Like we discussed in lecture, we shouldn’t use values of variables before they are initialized. A field inside a struct is similar to a regular variable, so we don’t know what’s there.

in a union

What do you think the following piece of code prints?

union MyUnion {
unsigned char a;
char b;
};

union MyUnion test4;

// Assigning to a but accessing b.
test4.a = 255;
cout << (short) test4.b;


This should print -1. Remember that the fields inside a union share the same space. Since we have an unsigned char and a char, this union takes a single byte. Whever we assign 255 to test4.a, we store 11111111 in that space. When we read that same value as a signed char, that’s equal to -1.

Memory usage

Since a struct uses all its values independently, it needs space for all of them. So a struct that contains 4 chars, 2 shorts, and 5 ints, will use 4 * 1bytes + 2 * 2bytes + 5 * 4bytes, for a total of 28 bytes1.

A union however, does not use its values separately. It just allows the user/programmer to read the same value as a different type. So a union simply takes the same space as the largest type inside of it. For example, a union with a char, an int, and a long long int, would take the max(1, 4, 8) bytes, so 8 bytes1.

Bit-field struct

This won’t be used in this course, but if you really want to save as much space as possible, you can access individual bits independently. This can save a lot of space when using flags, for example, since each flag can take a single bit instead of an entire byte – 1/8 comparison!

To create a bit-field struct, you would use the following syntax:

// Example adapted from: https://en.cppreference.com/w/cpp/language/bit_field
struct S
{
// A variable of this struct usually occupies 2 bytes:
// 3 bits: value of b1
// 2 bits: unused
// 6 bits: value of b2
// 2 bits: value of b3
// 3 bits: unused
unsigned char b1 : 3, : 2, b2 : 6, b3 : 2;
};


Although you could access individual bits using bit-masks:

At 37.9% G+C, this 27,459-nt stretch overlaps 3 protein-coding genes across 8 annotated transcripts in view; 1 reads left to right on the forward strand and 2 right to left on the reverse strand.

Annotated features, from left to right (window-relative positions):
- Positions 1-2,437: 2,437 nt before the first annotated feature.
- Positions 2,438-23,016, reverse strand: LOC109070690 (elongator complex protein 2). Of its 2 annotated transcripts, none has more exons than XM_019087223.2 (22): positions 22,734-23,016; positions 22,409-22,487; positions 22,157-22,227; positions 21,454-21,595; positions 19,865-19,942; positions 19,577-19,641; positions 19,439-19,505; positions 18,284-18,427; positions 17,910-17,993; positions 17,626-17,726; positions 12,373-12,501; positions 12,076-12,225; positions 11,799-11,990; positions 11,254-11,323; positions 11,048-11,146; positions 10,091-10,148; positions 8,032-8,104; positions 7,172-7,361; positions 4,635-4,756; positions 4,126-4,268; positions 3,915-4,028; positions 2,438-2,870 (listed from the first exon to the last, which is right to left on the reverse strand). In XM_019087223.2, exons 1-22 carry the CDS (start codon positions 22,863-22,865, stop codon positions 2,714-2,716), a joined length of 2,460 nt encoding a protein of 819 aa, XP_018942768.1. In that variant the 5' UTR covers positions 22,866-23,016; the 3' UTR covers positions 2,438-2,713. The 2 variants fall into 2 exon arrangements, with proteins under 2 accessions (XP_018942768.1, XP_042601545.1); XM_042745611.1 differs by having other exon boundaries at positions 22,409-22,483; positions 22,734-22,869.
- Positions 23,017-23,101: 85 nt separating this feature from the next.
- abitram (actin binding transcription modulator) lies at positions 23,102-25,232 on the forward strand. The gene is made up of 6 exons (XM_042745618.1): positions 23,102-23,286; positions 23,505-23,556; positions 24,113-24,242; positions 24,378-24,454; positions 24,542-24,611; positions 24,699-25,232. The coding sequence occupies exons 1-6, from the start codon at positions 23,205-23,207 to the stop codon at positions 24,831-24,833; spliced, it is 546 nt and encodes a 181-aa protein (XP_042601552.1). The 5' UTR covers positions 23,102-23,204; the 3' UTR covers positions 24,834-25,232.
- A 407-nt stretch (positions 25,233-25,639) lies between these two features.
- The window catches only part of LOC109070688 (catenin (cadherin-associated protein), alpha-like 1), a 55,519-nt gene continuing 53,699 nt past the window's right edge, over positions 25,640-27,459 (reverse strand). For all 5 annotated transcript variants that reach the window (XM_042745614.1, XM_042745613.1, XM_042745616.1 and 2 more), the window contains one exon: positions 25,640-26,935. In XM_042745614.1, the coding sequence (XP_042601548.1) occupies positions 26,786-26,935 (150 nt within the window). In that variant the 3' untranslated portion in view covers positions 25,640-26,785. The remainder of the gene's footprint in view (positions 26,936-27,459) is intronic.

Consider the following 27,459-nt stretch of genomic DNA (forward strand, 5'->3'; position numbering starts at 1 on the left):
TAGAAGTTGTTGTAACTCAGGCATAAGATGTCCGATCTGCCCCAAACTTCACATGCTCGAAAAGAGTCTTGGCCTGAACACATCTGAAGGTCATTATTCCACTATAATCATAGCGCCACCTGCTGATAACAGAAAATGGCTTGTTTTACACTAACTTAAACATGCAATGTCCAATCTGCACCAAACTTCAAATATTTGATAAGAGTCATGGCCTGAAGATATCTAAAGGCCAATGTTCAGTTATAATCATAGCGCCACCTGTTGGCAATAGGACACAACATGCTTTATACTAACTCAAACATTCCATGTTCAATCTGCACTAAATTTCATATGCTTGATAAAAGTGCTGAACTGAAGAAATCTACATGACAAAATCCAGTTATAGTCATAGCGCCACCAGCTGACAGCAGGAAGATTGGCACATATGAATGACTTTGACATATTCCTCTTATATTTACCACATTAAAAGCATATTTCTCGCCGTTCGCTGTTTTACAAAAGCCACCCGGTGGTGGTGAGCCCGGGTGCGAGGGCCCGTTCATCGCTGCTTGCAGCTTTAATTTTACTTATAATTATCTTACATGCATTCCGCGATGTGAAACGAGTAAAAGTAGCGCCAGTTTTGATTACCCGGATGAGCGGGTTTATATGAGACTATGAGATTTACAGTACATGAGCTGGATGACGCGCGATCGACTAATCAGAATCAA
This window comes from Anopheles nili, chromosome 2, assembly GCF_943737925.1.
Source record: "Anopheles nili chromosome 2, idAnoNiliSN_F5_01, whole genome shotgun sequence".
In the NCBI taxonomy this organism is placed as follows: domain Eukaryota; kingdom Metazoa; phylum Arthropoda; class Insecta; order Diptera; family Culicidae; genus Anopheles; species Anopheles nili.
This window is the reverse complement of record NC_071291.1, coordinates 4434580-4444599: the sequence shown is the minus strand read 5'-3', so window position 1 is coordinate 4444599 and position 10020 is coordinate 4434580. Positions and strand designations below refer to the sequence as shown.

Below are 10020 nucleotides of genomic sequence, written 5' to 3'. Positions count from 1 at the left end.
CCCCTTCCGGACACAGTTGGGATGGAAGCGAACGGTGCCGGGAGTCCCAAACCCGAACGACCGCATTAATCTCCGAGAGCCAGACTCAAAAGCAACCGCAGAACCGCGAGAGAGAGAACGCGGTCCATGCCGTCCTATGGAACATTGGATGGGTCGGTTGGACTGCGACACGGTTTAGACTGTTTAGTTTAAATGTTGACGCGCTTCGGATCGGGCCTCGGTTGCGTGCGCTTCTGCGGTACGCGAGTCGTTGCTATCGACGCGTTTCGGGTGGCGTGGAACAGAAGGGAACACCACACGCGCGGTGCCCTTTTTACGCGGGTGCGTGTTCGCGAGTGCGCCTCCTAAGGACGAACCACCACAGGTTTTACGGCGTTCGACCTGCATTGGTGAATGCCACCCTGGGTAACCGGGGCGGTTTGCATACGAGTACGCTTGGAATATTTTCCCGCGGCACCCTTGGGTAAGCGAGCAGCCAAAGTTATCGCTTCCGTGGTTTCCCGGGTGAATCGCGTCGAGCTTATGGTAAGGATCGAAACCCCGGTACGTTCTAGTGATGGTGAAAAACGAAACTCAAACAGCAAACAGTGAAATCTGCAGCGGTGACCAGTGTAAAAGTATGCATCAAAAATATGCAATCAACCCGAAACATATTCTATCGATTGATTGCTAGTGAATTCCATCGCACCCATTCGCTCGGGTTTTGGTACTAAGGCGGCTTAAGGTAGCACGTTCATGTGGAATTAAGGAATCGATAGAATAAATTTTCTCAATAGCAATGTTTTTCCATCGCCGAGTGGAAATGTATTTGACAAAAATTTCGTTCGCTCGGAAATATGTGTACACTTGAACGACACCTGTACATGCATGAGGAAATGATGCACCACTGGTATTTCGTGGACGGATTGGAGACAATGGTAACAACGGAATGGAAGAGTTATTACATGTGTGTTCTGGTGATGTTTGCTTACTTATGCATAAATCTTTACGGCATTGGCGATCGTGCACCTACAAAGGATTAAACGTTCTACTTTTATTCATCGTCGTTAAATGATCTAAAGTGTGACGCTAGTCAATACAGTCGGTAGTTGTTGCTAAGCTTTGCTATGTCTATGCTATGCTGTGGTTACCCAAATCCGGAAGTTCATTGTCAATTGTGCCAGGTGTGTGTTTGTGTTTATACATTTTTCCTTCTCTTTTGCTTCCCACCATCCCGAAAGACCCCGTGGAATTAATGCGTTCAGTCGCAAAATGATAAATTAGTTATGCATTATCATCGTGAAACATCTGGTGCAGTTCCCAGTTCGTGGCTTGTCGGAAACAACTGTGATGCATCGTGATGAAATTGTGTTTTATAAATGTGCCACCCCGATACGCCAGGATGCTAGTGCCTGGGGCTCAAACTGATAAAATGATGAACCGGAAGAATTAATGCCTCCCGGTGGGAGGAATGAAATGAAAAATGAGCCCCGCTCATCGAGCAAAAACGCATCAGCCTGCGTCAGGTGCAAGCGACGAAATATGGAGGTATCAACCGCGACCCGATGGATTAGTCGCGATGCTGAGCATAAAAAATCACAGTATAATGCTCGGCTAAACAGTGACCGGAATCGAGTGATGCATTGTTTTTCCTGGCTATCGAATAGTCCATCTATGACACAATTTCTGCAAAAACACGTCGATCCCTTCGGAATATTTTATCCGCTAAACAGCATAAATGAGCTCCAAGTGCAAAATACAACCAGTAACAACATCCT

// to get the 4th bit of an int
(my_int >> 3) & 1;


bit-fields has some advantages. It allows you to defined custom sizes (54 bits for example) instead of being tied to the pre-defined 8-16-32-64 bits. And even though it might take a little extra space since you can only request whole bytes, you always have that same space available with any compiler in any platform, since you’re manually creating your type with a specified size.

You can read more about them here: https://en.cppreference.com/w/cpp/language/bit_field

Using typedef

Now we know how to create structs and unions, but the types we define still need the keyword struct/union as a prefix (e.g., struct MyStruct, union MyUnion).

typdef is a keyword that lets us define a name for an existing type. We can combine this instruction with our previous syntax to get rid of the extra struct/union we need to type.

The examples below try to illustrate this:

Example 1

struct MyStruct {
int field1;
double field2;
char field4, field5;
bool field6;
};

struct MyStruct test5;

test5.field1 = 123;
cout << test5.field1;


This is similar to what we saw above. We create a struct, then use struct MyStruct as a type for our variable.

Example 2

struct MyStruct {
int field1;
double field2;
char field4, field5;
bool field6;
};

typedef struct MyStruct NewName;

NewName test5;

test5.field1 = 123;
cout << test5.field1;


The first part is the same here. We define the same struct with the same name and fields.

Then, we give it a new name (NewName) and use that to create variables.

Example 3

typedef struct MyStruct {
int field1;
double field2;
char field4, field5;
bool field6;
} NewName;

NewName test5;

test5.field1 = 123;
cout << test5.field1;


This is a combination of the struct definition part and the name definition from the example above. Here, we create the struct inside the typedef, and immediately give it a NewName.

Example 4

typedef struct {
int field1;
double field2;
char field4, field5;
bool field6;
} NewName;

NewName test5;

test5.field1 = 123;
cout << test5.field1;


In this final example, we create an unnamed struct and give it a name with typedef. This way, we can use NewName in functions and create new variables later on as needed.

typedef summary

In all examples above, the test5 variable has the same fields and all code snippets output the same thing. However:

• on example 1 we can only use struct MyStruct;
• on examples 2 and 3 we can use both struct MyStruct and NewName;
• on example 4 we can only use NewName.

Note that in all examples NewName could be any valid name – including MyStruct!
Since MyStruct is not a valid keyword/type by itself, it needs to be struct MyStruct, we can actually use that for a new type.

All the examples above use struct as the custom type, but the usage of typedef would be the same for unions.

References

1. Assuming the same sizes we used in the Variable notes a little ago. ↩︎ ↩︎